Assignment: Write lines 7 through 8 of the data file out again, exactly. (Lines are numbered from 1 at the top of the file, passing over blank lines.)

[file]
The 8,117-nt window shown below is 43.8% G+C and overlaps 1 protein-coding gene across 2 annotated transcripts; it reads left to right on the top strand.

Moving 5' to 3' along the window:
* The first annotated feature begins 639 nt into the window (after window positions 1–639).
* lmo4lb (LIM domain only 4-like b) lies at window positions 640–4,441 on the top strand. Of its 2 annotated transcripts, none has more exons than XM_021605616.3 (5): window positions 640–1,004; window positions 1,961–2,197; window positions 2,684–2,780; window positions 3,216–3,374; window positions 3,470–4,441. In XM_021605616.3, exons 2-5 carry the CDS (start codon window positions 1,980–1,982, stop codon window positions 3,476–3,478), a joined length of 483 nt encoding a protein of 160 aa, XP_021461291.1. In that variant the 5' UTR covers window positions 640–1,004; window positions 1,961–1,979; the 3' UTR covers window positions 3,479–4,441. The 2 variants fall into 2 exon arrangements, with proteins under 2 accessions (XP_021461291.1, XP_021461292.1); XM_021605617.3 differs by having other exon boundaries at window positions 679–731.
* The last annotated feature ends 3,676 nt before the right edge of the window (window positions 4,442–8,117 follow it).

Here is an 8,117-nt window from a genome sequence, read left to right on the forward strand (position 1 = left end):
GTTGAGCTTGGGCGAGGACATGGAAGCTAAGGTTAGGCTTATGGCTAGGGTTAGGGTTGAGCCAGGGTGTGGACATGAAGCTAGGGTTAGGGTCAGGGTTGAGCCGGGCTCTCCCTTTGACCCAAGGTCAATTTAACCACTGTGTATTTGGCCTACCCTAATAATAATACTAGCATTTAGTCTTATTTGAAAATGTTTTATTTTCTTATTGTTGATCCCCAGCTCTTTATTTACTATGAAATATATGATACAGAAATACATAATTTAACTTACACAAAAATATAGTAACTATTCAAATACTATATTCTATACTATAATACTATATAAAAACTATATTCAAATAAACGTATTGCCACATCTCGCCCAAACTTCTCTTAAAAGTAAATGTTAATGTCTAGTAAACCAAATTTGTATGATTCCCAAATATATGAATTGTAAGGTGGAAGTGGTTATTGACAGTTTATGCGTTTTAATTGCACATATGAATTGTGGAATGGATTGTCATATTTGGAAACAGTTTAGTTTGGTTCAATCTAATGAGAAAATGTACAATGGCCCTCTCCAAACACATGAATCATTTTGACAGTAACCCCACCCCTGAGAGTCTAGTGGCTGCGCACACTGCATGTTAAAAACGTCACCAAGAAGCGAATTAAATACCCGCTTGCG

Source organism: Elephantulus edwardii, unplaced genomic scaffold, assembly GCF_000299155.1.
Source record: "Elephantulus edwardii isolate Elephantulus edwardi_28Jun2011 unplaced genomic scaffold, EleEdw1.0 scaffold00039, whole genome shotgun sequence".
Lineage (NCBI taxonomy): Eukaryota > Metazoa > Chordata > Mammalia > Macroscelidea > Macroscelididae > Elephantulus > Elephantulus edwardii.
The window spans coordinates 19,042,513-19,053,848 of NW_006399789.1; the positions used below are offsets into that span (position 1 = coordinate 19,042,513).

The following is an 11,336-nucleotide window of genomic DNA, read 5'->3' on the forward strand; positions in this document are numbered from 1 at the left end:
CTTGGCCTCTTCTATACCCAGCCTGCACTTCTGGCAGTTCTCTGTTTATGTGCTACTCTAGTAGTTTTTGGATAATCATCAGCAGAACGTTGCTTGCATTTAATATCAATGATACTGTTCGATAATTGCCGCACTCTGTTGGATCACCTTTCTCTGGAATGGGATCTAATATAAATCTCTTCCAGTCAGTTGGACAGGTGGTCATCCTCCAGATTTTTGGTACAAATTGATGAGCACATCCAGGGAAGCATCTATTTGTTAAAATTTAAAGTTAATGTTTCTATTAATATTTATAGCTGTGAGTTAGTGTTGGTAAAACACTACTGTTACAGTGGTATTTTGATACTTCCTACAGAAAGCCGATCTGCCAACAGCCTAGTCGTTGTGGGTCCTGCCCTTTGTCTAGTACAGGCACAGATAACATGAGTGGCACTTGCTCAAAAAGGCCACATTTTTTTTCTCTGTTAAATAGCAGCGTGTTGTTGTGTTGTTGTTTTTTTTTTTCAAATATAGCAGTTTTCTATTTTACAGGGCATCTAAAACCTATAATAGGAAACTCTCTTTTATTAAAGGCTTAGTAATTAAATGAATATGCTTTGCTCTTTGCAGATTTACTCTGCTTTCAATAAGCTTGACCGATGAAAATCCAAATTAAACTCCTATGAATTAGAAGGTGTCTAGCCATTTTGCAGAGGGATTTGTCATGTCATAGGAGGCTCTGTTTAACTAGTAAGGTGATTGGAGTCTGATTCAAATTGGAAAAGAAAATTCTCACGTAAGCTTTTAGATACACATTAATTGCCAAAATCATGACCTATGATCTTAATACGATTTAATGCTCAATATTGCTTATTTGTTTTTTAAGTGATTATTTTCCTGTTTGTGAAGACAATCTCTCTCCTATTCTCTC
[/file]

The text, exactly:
GTTGAGCTTGGGCGAGGACATGGAAGCTAAGGTTAGGCTTATGGCTAGGGTTAGGGTTGAGCCAGGGTGTGGACATGAAGCTAGGGTTAGGGTCAGGGTTGAGCCGGGCTCTCCCTTTGACCCAAGGTCAATTTAACCACTGTGTATTTGGCCTACCCTAATAATAATACTAGCATTTAGTCTTATTTGAAAATGTTTTATTTTCTTATTGTTGATCCCCAGCTCTTTATTTACTATGAAATATATGATACAGAAATACATAATTTAACTTACACAAAAATATAGTAACTATTCAAATACTATATTCTATACTATAATACTATATAAAAACTATATTCAAATAAACGTATTGCCACATCTCGCCCAAACTTCTCTTAAAAGTAAATGTTAATGTCTAGTAAACCAAATTTGTATGATTCCCAAATATATGAATTGTAAGGTGGAAGTGGTTATTGACAGTTTATGCGTTTTAATTGCACATATGAATTGTGGAATGGATTGTCATATTTGGAAACAGTTTAGTTTGGTTCAATCTAATGAGAAAATGTACAATGGCCCTCTCCAAACACATGAATCATTTTGACAGTAACCCCACCCCTGAGAGTCTAGTGGCTGCGCACACTGCATGTTAAAAACGTCACCAAGAAGCGAATTAAATACCCGCTTGCG

Source organism: Elephantulus edwardii, unplaced genomic scaffold, assembly GCF_000299155.1.